Wednesday, February 11, 2015


Hunter Thompson speaks at American University, autumn 1975

(That's me, in the audience, front row, far right)

Hunter Thompson wrote Fear & Loathing in Las Vegas, one of the greatest road books of all time.

On writing and sex

“Writing is the flip side of sex—it's good only when it's over.” 

On distraction

“No music + Bad TV = Bad mood & no pages.” 

--from a sign that hung in his home (via PR Daily

On (blown) deadlines

“Every deadline was a crisis … No doubt it has something to do with a deep-seated personality defect, or maybe a kink in whatever blood vessel leads into the pineal gland … On the other hand, it might easily be something as simple and basically perverse as whatever instinct it is that causes a jackrabbit to wait until the last possible second to dart across the road in front of a speeding car.” 

--from “Fear and Loathing: On the Campaign Trail ‘72” 

On the pains of editing 

“One of the advantages of being dead, I guess, is that somebody else can edit all this.” 

--from a 1997 interview with The Atlantic 

On the importance of research 

“No honest writer, for instance, would validate—with his byline—a third-hand account of a Scottish gamekeeper who claims to be a werewolf. You’d have to confront the man (assuming he’s alive), and get a fix on his head by discussing other things.” 

--from a letter to Playboy editor John Grabree, Sept. 16, 1967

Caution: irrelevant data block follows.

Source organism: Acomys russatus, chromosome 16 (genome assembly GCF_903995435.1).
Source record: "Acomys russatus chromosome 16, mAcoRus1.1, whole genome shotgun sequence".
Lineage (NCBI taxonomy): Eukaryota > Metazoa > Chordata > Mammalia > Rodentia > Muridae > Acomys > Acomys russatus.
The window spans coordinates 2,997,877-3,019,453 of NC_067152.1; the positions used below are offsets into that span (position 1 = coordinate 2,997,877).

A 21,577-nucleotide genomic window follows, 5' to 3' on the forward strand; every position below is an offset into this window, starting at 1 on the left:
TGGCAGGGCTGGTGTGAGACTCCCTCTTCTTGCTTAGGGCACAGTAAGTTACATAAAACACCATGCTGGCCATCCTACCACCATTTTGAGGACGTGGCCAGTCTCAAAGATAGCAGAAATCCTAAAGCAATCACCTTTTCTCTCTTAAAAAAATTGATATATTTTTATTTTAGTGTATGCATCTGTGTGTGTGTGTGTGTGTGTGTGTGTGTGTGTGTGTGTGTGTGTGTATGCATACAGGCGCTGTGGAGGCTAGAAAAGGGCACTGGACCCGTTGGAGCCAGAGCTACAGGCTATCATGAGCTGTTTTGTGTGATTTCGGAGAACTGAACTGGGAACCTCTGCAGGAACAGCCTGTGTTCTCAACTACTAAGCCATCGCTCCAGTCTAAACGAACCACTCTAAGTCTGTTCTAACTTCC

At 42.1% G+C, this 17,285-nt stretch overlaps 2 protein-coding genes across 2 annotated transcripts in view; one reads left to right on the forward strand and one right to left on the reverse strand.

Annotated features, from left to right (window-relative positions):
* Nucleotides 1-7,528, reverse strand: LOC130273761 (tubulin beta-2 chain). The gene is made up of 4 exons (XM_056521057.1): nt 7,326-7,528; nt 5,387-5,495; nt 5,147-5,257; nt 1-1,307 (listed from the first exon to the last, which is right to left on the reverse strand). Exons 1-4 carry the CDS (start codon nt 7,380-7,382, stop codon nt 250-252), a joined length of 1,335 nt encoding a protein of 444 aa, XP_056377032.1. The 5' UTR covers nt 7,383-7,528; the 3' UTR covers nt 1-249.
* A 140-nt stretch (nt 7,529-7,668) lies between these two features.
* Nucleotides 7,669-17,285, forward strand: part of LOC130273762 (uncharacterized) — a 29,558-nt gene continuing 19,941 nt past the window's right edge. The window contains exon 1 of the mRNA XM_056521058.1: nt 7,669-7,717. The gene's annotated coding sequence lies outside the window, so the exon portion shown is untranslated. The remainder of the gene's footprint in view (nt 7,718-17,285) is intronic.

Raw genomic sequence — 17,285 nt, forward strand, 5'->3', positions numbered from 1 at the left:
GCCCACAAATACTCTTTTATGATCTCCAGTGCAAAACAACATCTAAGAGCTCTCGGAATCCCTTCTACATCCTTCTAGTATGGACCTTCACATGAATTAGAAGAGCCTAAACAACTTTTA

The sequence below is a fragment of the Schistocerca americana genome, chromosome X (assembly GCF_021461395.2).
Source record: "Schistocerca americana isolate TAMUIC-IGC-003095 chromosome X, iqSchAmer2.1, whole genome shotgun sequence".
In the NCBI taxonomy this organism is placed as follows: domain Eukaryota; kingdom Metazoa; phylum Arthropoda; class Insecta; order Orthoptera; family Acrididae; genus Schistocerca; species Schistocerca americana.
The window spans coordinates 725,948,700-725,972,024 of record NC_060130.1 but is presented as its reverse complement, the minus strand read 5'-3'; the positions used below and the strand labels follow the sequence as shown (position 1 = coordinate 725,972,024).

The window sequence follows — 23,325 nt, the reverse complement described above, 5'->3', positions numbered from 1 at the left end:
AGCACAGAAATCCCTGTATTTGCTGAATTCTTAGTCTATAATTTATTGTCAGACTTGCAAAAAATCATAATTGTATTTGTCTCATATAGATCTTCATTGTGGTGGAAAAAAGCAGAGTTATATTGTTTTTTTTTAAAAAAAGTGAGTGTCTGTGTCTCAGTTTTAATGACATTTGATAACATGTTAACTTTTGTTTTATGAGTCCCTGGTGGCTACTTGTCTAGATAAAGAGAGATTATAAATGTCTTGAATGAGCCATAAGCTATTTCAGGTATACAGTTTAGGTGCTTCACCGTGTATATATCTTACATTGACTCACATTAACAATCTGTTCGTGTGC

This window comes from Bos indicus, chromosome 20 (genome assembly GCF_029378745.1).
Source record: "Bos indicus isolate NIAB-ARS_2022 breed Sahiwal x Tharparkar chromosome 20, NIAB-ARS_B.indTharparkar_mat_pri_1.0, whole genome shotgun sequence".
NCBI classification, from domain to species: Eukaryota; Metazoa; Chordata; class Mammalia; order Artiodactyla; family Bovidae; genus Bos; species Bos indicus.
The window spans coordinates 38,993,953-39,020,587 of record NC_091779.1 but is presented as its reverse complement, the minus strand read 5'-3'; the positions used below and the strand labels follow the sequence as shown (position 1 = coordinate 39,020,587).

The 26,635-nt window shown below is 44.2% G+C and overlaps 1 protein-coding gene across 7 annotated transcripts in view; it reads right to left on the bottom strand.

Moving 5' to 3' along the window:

On the allure of writing 

“As things stand now, I am going to be a writer. I'm not sure that I'm going to be a good one or even a self-supporting one, but until the dark thumb of fate presses me to the dust and says 'you are nothing', I will be a writer.” 

--from “Gonzo” 

On the importance of language 

“I think the trick is that you have to use words well enough so that these nickel-and-dimers who come around bitching about being objective or the advertisers don't like it are rendered helpless by the fact that it's good. That's the way people have triumphed over conventional wisdom in journalism.” 

--from a 1997 interview with The Atlantic 

On the personal benefits of writing 

“I find that by putting things in writing I can understand them and see them a little more objectively ... For words are merely tools and if you use the right ones you can actually put even your life in order, if you don't lie to yourself and use the wrong words.” 

--from a letter to Larry Callen, July, 14, 1958 (found in the collection of his early letter, “The Proud Highway: Saga of a Desperate Southern Gentleman)” 

On the literary muse

“Events of the past two years have virtually decreed that I shall wrestle with the literary muse for the rest of my days. And so, having tasted the poverty of one end of the scale, I have no choice but to direct my energies toward the acquisition of fame and fortune. Frankly, I have no taste for either poverty or honest labor, so writing is the only recourse left me.” 

--from a letter to Arch Gerhart, Jan. 29, 1958 (found in the collection of his early letter, “The Proud Highway: Saga of a Desperate Southern Gentleman)” 

On the pains of being a writer 

“The only other important thing to be said about “Fear & Loathing” at this time is that it was fun to write, and that's rare—for me, at least, because I've always considered writing the most hateful kind of work. I suspect it's a bit like f*cking—which is fun only for amateurs. Old whores don't do much giggling. Nothing is fun when you have to do it—over and over, again and again—or else you'll be evicted, and that gets old.” 

--from The Great Shark Hunt: Strange Tales from a Strange Time